These are great videos @msgtv, I totally want to take a class with her, and in a way we all have thanks to you! I’ve wanted to get a hold of a copy of “The Seduction of the Innocents,” for years, and they are available on Ebay, I just haven’t found one in my price range, but I want it my collection and want to read it, very badly.
Stan Lee, when asked about Whertham, would always say, paraphrasing Stan, that Whertham would point out 90% of kids in juvenile detention read comics, but they also drank milk, though he didn’t go after the dairy industry. Lol!
@stefanie.m as @msgtv points out, the code did have periods of revision, the first was in 1971, the famous Harry Osborn drug story in “Amazing Spider-Man 96-98.” Where the government ask Stan to do an anti-drug issue, so they did, then the code wouldn’t let Marvel print it, which was ridiculous, since it was against drug use.
From the Wikipedia about these issues:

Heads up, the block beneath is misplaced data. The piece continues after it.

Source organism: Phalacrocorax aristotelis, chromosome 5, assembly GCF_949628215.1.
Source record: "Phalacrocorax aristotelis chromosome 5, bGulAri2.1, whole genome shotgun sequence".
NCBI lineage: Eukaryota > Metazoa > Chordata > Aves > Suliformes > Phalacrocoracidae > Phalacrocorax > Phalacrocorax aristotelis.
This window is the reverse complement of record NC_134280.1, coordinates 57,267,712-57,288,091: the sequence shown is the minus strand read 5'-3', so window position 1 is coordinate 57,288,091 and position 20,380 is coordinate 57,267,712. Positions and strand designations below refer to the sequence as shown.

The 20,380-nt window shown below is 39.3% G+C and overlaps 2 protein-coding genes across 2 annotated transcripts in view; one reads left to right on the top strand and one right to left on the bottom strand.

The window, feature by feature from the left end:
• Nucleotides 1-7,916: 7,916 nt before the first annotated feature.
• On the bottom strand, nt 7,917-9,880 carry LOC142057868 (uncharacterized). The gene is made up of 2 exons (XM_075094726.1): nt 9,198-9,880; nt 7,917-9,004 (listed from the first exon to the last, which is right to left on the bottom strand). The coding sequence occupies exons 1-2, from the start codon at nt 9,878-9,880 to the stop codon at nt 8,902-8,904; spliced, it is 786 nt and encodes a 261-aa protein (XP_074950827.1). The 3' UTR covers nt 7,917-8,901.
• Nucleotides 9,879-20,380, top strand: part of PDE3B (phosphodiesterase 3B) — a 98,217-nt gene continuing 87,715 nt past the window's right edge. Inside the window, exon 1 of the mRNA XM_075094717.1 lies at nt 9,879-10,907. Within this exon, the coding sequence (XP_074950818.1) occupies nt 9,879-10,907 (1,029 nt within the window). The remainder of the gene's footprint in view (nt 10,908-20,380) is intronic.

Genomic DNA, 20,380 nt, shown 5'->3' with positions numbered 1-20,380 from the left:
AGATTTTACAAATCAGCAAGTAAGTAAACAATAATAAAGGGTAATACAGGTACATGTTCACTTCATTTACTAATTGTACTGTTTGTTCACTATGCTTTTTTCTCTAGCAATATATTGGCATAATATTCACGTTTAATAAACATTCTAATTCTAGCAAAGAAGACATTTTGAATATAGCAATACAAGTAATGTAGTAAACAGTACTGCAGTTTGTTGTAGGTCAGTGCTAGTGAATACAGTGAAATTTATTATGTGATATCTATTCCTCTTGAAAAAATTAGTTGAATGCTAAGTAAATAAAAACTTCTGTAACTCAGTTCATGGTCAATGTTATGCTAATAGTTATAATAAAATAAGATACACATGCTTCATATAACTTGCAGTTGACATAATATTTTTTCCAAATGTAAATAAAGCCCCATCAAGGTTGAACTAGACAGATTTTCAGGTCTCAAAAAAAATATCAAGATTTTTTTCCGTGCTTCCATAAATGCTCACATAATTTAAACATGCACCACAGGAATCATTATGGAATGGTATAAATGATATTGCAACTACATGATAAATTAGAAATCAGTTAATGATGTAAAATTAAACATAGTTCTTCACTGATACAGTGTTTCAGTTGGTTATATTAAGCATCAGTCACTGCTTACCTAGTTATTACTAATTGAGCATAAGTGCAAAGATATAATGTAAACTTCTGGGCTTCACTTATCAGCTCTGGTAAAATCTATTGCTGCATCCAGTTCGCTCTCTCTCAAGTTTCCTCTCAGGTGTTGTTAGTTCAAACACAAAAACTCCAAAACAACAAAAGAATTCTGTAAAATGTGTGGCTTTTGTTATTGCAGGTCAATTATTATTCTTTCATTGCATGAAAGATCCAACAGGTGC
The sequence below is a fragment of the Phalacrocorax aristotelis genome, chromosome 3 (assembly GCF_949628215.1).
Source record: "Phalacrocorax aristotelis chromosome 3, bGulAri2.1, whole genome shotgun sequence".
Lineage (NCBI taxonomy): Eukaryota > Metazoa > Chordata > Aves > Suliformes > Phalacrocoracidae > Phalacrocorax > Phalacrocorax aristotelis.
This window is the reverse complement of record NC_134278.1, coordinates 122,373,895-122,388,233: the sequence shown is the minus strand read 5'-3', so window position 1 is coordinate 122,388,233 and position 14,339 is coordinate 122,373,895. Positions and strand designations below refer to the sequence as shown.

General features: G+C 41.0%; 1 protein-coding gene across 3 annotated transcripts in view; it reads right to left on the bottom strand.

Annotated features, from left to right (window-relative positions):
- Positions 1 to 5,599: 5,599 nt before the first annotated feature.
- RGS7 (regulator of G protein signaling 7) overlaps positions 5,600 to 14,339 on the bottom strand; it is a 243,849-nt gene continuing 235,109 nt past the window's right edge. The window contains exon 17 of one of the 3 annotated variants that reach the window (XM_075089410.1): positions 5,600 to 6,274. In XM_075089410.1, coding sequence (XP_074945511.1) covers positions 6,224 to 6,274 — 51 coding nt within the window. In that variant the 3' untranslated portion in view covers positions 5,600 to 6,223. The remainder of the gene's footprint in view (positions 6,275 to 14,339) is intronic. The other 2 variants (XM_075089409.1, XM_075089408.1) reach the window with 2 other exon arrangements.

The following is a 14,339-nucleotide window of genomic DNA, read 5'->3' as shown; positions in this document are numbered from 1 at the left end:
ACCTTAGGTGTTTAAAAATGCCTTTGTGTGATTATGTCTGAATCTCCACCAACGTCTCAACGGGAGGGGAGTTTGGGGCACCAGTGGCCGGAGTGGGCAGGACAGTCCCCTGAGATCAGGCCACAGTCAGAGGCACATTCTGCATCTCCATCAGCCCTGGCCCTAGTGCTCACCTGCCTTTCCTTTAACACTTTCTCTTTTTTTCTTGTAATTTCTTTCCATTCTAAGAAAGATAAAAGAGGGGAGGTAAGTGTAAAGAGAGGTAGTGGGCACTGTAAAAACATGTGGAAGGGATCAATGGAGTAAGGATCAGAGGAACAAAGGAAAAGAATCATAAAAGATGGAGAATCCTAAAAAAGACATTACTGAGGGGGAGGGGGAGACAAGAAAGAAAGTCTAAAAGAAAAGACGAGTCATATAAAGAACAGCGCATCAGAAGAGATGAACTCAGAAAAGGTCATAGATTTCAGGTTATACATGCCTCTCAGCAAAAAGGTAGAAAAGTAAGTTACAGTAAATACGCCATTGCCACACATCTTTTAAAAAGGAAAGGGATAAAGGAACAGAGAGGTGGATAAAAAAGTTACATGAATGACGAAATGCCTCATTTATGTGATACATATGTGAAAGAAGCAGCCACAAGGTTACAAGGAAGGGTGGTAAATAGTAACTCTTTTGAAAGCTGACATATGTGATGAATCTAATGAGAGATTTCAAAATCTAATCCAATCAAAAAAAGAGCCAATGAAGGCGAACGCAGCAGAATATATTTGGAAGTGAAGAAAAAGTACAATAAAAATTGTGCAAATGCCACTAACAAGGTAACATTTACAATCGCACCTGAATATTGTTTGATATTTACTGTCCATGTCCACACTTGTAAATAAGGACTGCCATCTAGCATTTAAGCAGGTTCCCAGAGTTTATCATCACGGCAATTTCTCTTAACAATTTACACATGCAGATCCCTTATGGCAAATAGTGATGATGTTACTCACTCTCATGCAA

Lee recalled in a 1998 interview:
I could understand them; they were like lawyers, people who take things literally and technically. The Code mentioned that you mustn’t mention drugs and, according to their rules, they were right. So I didn’t even get mad at them then. I said, ‘Screw it’ and just took the Code seal off for those three issues. Then we went back to the Code again. I never thought about the Code when I was writing a story, because basically I never wanted to do anything that was to my mind too violent or too sexy. I was aware that young people were reading these books, and had there not been a Code, I don’t think that I would have done the stories any differently.
This lead to a loosing of restrictions in the '70’s, which is why you see all the horror titles from Marvel and DC in the Bronze age, and as has been pointed out, by '89 it was pretty much watered down. So that Northstar from “Alpha Flight,” could come out in the '90’s as one of the first, if not the first, openly gay superheros.